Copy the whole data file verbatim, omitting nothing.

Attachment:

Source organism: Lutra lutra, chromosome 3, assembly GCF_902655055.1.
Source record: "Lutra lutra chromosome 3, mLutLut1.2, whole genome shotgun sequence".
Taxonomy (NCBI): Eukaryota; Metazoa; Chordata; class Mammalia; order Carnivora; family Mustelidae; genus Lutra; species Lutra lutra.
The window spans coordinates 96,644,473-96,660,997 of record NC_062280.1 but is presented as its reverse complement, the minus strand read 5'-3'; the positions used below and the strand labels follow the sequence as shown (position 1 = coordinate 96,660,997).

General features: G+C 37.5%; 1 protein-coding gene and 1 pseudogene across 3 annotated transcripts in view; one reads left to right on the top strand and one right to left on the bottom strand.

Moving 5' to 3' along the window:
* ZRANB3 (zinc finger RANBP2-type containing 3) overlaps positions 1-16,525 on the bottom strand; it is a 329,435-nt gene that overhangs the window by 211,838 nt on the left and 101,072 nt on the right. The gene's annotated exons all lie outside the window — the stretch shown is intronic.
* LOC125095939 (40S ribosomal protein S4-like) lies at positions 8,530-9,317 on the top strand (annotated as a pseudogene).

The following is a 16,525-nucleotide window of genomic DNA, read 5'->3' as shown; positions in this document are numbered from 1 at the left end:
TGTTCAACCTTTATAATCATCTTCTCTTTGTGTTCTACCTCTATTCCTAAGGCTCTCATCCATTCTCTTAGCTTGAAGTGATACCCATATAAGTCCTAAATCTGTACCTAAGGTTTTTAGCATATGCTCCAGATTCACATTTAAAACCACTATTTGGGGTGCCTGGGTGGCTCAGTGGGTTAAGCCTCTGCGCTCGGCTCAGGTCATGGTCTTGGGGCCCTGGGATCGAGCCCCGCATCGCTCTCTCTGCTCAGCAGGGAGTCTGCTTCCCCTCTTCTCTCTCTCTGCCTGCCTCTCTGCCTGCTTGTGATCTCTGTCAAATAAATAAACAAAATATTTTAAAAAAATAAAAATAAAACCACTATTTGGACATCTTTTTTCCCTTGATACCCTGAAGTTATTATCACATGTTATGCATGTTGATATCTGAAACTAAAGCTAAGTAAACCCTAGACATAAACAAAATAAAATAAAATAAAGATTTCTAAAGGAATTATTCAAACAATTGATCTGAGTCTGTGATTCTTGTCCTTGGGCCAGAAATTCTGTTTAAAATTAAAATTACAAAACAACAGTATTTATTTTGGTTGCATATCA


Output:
Source organism: Lutra lutra, chromosome 3, assembly GCF_902655055.1.
Source record: "Lutra lutra chromosome 3, mLutLut1.2, whole genome shotgun sequence".
Taxonomy (NCBI): Eukaryota; Metazoa; Chordata; class Mammalia; order Carnivora; family Mustelidae; genus Lutra; species Lutra lutra.
The window spans coordinates 96,644,473-96,660,997 of record NC_062280.1 but is presented as its reverse complement, the minus strand read 5'-3'; the positions used below and the strand labels follow the sequence as shown (position 1 = coordinate 96,660,997).

General features: G+C 37.5%; 1 protein-coding gene and 1 pseudogene across 3 annotated transcripts in view; one reads left to right on the top strand and one right to left on the bottom strand.

Moving 5' to 3' along the window:
* ZRANB3 (zinc finger RANBP2-type containing 3) overlaps positions 1-16,525 on the bottom strand; it is a 329,435-nt gene that overhangs the window by 211,838 nt on the left and 101,072 nt on the right. The gene's annotated exons all lie outside the window — the stretch shown is intronic.
* LOC125095939 (40S ribosomal protein S4-like) lies at positions 8,530-9,317 on the top strand (annotated as a pseudogene).

The following is a 16,525-nucleotide window of genomic DNA, read 5'->3' as shown; positions in this document are numbered from 1 at the left end:
TGTTCAACCTTTATAATCATCTTCTCTTTGTGTTCTACCTCTATTCCTAAGGCTCTCATCCATTCTCTTAGCTTGAAGTGATACCCATATAAGTCCTAAATCTGTACCTAAGGTTTTTAGCATATGCTCCAGATTCACATTTAAAACCACTATTTGGGGTGCCTGGGTGGCTCAGTGGGTTAAGCCTCTGCGCTCGGCTCAGGTCATGGTCTTGGGGCCCTGGGATCGAGCCCCGCATCGCTCTCTCTGCTCAGCAGGGAGTCTGCTTCCCCTCTTCTCTCTCTCTGCCTGCCTCTCTGCCTGCTTGTGATCTCTGTCAAATAAATAAACAAAATATTTTAAAAAAATAAAAATAAAACCACTATTTGGACATCTTTTTTCCCTTGATACCCTGAAGTTATTATCACATGTTATGCATGTTGATATCTGAAACTAAAGCTAAGTAAACCCTAGACATAAACAAAATAAAATAAAATAAAGATTTCTAAAGGAATTATTCAAACAATTGATCTGAGTCTGTGATTCTTGTCCTTGGGCCAGAAATTCTGTTTAAAATTAAAATTACAAAACAACAGTATTTATTTTGGTTGCATATCA